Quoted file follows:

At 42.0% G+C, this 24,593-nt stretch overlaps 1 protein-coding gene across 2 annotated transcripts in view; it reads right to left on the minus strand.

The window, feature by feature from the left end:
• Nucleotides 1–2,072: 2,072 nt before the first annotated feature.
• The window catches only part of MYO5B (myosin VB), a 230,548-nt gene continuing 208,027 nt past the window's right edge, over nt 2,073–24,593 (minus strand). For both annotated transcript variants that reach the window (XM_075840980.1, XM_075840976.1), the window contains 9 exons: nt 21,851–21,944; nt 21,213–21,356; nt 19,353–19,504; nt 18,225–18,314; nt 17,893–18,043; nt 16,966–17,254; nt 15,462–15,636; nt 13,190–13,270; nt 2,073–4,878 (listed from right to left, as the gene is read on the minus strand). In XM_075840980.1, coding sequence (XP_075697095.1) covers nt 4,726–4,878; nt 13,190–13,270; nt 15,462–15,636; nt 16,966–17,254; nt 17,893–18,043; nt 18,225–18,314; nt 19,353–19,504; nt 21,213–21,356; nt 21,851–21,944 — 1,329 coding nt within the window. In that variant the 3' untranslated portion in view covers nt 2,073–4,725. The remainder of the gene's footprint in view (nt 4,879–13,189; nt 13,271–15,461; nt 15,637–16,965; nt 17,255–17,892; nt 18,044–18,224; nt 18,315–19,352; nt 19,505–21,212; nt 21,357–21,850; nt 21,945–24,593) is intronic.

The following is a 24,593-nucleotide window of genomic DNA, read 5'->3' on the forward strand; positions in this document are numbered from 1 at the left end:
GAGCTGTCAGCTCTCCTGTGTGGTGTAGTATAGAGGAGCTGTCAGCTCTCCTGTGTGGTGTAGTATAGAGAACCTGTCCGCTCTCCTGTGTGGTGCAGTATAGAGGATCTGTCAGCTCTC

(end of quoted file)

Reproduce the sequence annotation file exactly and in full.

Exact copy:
At 42.0% G+C, this 24,593-nt stretch overlaps 1 protein-coding gene across 2 annotated transcripts in view; it reads right to left on the minus strand.

The window, feature by feature from the left end:
• Nucleotides 1–2,072: 2,072 nt before the first annotated feature.
• The window catches only part of MYO5B (myosin VB), a 230,548-nt gene continuing 208,027 nt past the window's right edge, over nt 2,073–24,593 (minus strand). For both annotated transcript variants that reach the window (XM_075840980.1, XM_075840976.1), the window contains 9 exons: nt 21,851–21,944; nt 21,213–21,356; nt 19,353–19,504; nt 18,225–18,314; nt 17,893–18,043; nt 16,966–17,254; nt 15,462–15,636; nt 13,190–13,270; nt 2,073–4,878 (listed from right to left, as the gene is read on the minus strand). In XM_075840980.1, coding sequence (XP_075697095.1) covers nt 4,726–4,878; nt 13,190–13,270; nt 15,462–15,636; nt 16,966–17,254; nt 17,893–18,043; nt 18,225–18,314; nt 19,353–19,504; nt 21,213–21,356; nt 21,851–21,944 — 1,329 coding nt within the window. In that variant the 3' untranslated portion in view covers nt 2,073–4,725. The remainder of the gene's footprint in view (nt 4,879–13,189; nt 13,271–15,461; nt 15,637–16,965; nt 17,255–17,892; nt 18,044–18,224; nt 18,315–19,352; nt 19,505–21,212; nt 21,357–21,850; nt 21,945–24,593) is intronic.

The following is a 24,593-nucleotide window of genomic DNA, read 5'->3' on the forward strand; positions in this document are numbered from 1 at the left end:
GAGCTGTCAGCTCTCCTGTGTGGTGTAGTATAGAGGAGCTGTCAGCTCTCCTGTGTGGTGTAGTATAGAGAACCTGTCCGCTCTCCTGTGTGGTGCAGTATAGAGGATCTGTCAGCTCTC